Sweet: Report gives YSU reasons to brag

YSU has been able to maintain the lowest tuition rate among public universities.
YOUNGSTOWN -- The Ohio Board of Regents' 2006 Performance Report for Ohio's Colleges and Universities has given Youngstown State University some things to brag about.
YSU's low tuition, small class size and above-average retention rates are all noted in the report. The university's enrollment growth also has been faster than the average main campus university, according to the report issued Thursday.
"Given the continued financial constraints on the university, this is a report card well worth bragging about," said Dr. David C. Sweet, YSU president.
The report shows that YSU, its faculty and staff and especially its students are among the best in the state, he said.
This is the seventh annual performance report issued by the Board of Regents, Ohio's coordinating body for higher education. It offers an overall look at how the states' colleges and universities are performing.
Ohio has made progress in increasing higher educational attainment and research activity but still ranks poorly when compared with other states and the national average in those categories, the report said.
Just over 23 percent of Ohio's adults age 25 and older have a bachelor's degree or higher in fiscal year 2004. The national average was 27 percent. Total research spending at Ohio universities reached 1.3 billion in 2004, nearly a 100 percent jump from 1989 but still only 80 percent of the 2004 national average.
Ohio does provide growing educational opportunities with enrollment growing by 12 percent from fall 1998 to fall 2005, the report said. Blacks make up 12 percent of public and private undergraduate enrollment while Hispanics make up 2 percent. That corresponds with the fact that blacks make up 12 percent of Ohio's population while Hispanics account for 3 percent, the report said.
A significant number of incoming freshmen aren't fully prepared for college, the report said, noting that 37 percent of first-time freshmen in pubic institutions took remedial courses in fiscal year 2005. The rate was significantly higher at YSU, where 62 percent of the freshman class was taking remedial math or English courses.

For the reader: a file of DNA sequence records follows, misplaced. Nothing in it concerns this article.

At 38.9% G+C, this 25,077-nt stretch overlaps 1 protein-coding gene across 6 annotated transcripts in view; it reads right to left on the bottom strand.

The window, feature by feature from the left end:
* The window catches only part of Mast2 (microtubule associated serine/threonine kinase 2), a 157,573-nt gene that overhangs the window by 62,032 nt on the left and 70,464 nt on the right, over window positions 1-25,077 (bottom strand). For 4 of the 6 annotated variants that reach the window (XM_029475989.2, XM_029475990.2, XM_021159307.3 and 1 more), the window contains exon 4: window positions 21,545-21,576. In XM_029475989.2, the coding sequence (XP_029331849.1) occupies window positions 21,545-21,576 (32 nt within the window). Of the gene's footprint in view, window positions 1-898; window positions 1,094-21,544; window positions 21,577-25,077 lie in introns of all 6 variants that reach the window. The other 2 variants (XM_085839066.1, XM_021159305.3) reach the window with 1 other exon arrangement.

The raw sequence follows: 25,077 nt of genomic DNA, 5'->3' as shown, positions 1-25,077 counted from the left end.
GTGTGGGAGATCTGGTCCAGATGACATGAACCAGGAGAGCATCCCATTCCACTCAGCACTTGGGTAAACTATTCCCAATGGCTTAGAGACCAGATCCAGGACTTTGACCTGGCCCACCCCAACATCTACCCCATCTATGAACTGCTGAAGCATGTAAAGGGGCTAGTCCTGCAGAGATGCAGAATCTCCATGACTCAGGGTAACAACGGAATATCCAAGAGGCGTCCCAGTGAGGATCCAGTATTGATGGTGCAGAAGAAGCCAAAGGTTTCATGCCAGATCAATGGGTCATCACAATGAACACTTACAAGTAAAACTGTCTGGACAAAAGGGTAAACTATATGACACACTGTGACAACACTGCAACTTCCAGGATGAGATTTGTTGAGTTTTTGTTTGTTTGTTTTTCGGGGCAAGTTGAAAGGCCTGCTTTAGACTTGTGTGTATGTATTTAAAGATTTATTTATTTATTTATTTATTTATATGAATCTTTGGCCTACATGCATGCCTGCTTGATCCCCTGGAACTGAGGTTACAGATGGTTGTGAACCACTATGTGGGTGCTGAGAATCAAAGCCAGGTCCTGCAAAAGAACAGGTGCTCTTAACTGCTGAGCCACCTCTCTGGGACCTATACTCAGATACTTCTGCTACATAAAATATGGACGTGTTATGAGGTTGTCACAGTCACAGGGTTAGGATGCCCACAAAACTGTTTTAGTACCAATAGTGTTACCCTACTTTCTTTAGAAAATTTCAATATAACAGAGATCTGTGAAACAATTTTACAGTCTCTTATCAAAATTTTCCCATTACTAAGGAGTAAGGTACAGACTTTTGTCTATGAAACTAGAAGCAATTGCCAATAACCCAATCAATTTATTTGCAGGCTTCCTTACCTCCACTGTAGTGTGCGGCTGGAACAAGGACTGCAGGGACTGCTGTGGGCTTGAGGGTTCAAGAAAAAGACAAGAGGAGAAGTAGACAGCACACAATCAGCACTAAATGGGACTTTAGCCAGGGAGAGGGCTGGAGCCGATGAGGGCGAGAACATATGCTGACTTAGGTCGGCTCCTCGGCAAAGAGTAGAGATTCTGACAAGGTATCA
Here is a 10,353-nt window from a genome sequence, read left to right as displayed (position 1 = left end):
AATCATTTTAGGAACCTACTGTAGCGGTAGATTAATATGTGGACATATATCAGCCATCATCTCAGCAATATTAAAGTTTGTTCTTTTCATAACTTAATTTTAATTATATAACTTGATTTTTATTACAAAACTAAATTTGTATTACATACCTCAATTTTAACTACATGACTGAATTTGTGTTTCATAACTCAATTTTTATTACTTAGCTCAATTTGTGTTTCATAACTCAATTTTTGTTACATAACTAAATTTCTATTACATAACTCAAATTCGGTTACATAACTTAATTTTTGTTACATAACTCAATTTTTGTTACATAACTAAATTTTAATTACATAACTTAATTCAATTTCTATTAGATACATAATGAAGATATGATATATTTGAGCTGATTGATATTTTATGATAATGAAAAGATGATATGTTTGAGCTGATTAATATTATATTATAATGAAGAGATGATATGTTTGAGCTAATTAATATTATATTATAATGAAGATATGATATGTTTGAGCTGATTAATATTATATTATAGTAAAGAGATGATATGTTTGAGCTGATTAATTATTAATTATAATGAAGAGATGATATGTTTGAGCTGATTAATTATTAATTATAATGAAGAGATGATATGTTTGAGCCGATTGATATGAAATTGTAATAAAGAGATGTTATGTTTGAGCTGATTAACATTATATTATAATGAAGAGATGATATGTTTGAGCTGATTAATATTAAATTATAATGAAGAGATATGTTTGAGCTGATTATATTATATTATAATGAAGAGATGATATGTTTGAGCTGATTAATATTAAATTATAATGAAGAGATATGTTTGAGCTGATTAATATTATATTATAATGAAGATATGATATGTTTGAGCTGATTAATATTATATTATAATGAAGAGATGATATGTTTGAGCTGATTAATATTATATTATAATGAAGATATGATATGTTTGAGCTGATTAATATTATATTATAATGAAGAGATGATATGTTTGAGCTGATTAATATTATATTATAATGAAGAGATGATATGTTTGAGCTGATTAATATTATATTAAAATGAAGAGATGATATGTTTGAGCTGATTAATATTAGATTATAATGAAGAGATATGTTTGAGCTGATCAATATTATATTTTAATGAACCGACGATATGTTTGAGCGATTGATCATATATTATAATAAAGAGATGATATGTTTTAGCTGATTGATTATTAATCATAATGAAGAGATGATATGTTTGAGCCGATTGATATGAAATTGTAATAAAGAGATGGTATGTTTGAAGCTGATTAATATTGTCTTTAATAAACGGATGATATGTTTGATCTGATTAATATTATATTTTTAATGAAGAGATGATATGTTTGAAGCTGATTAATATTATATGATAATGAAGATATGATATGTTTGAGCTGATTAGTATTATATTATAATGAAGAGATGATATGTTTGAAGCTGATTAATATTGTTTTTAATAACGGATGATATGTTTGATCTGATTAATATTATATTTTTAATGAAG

The report shows that YSU received just 4,232 in state instructional subsidy in fiscal year 2005 for each full-time equivalent student, the lowest among the state's 13 public universities yet still had the lowest undergraduate tuition rate of 6,697 this academic year among Ohio's 11 comprehensive public universities, well below the 8,553 statewide average for main campuses.
It also shows that YSU's average lecture class held just 30 students in fall 2005, below the state average of 33. Lab sessions at YSU had 17 students compared with the state average of 20.
Other figures
YSU spent 10,108 per student in fiscal 2005, also the lowest among the state's comprehensive public universities and well below the 13,123 average for main campuses statewide.
The university's full-time equivalent enrollment rose 17 percent between 2001 and 2005, well ahead of the 7 percent average for main campuses across the state. Full-time equivalent is 15 credit hours per semester.
YSU's retention rate for students coming back for their second year was 72 percent in fiscal 2005, better than the state average of 69 percent for all public universities.
Between 2000 and 2005, 80 percent of YSU's bachelor-degree graduates found in-state jobs or were enrolled in other schools in state, compared with a state average of 72 percent.
Dr. Bege Bowers, associate provost, pointed out that YSU's numbers don't take into account the number of graduates who took jobs in neighboring Pennsylvania.
The university's students also did well on most national and state exams, according to the report.
For example, 94 percent of YSU students taking the Ohio Registered Nursing exam passed the test in fiscal 2005. The state average for bachelor-degree students that year was 91 percent.
A significant number of YSU's first-time, first-year freshmen -- 42 percent -- received federal financial aid grants, and 47 percent received state grants. The state averages were 28 percent for federal grants and 22 percent for state grants.
The report said that 37 percent of freshmen at public institutions in fall 2005 were taking remedial courses.

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